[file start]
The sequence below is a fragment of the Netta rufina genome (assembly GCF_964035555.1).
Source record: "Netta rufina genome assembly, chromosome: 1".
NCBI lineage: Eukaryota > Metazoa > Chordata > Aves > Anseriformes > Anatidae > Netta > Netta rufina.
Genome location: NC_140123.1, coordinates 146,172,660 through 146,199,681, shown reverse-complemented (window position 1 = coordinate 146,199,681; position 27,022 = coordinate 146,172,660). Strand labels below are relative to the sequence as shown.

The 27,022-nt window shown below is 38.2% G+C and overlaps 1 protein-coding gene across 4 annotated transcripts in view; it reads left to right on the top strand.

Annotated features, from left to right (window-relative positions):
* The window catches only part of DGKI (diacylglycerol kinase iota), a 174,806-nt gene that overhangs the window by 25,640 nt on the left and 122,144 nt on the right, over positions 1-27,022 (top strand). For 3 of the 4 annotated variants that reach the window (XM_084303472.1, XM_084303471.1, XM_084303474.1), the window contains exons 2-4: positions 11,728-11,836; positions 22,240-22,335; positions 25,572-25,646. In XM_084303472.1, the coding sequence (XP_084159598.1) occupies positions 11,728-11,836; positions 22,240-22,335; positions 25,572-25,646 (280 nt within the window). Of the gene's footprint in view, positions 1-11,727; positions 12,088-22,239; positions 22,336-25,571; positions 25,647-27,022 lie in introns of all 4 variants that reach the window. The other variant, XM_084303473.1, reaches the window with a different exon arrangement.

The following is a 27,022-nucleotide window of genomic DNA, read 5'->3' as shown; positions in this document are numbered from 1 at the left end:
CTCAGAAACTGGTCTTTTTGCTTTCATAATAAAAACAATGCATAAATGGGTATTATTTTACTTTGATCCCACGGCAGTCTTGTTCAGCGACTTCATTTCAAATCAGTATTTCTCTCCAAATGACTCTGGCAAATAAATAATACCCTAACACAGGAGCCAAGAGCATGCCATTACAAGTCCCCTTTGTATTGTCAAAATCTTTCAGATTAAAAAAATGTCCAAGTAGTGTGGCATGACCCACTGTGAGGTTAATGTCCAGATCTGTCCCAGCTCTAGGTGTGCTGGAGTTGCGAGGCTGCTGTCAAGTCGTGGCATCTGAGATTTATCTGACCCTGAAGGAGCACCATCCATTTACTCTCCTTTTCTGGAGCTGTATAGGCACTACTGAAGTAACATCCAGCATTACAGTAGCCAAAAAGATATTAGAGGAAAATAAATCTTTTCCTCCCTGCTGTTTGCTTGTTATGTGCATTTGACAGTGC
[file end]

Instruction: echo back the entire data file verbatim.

The sequence below is a fragment of the Netta rufina genome (assembly GCF_964035555.1).
Source record: "Netta rufina genome assembly, chromosome: 1".
NCBI lineage: Eukaryota > Metazoa > Chordata > Aves > Anseriformes > Anatidae > Netta > Netta rufina.
Genome location: NC_140123.1, coordinates 146,172,660 through 146,199,681, shown reverse-complemented (window position 1 = coordinate 146,199,681; position 27,022 = coordinate 146,172,660). Strand labels below are relative to the sequence as shown.

The 27,022-nt window shown below is 38.2% G+C and overlaps 1 protein-coding gene across 4 annotated transcripts in view; it reads left to right on the top strand.

Annotated features, from left to right (window-relative positions):
* The window catches only part of DGKI (diacylglycerol kinase iota), a 174,806-nt gene that overhangs the window by 25,640 nt on the left and 122,144 nt on the right, over positions 1-27,022 (top strand). For 3 of the 4 annotated variants that reach the window (XM_084303472.1, XM_084303471.1, XM_084303474.1), the window contains exons 2-4: positions 11,728-11,836; positions 22,240-22,335; positions 25,572-25,646. In XM_084303472.1, the coding sequence (XP_084159598.1) occupies positions 11,728-11,836; positions 22,240-22,335; positions 25,572-25,646 (280 nt within the window). Of the gene's footprint in view, positions 1-11,727; positions 12,088-22,239; positions 22,336-25,571; positions 25,647-27,022 lie in introns of all 4 variants that reach the window. The other variant, XM_084303473.1, reaches the window with a different exon arrangement.

The following is a 27,022-nucleotide window of genomic DNA, read 5'->3' as shown; positions in this document are numbered from 1 at the left end:
CTCAGAAACTGGTCTTTTTGCTTTCATAATAAAAACAATGCATAAATGGGTATTATTTTACTTTGATCCCACGGCAGTCTTGTTCAGCGACTTCATTTCAAATCAGTATTTCTCTCCAAATGACTCTGGCAAATAAATAATACCCTAACACAGGAGCCAAGAGCATGCCATTACAAGTCCCCTTTGTATTGTCAAAATCTTTCAGATTAAAAAAATGTCCAAGTAGTGTGGCATGACCCACTGTGAGGTTAATGTCCAGATCTGTCCCAGCTCTAGGTGTGCTGGAGTTGCGAGGCTGCTGTCAAGTCGTGGCATCTGAGATTTATCTGACCCTGAAGGAGCACCATCCATTTACTCTCCTTTTCTGGAGCTGTATAGGCACTACTGAAGTAACATCCAGCATTACAGTAGCCAAAAAGATATTAGAGGAAAATAAATCTTTTCCTCCCTGCTGTTTGCTTGTTATGTGCATTTGACAGTGC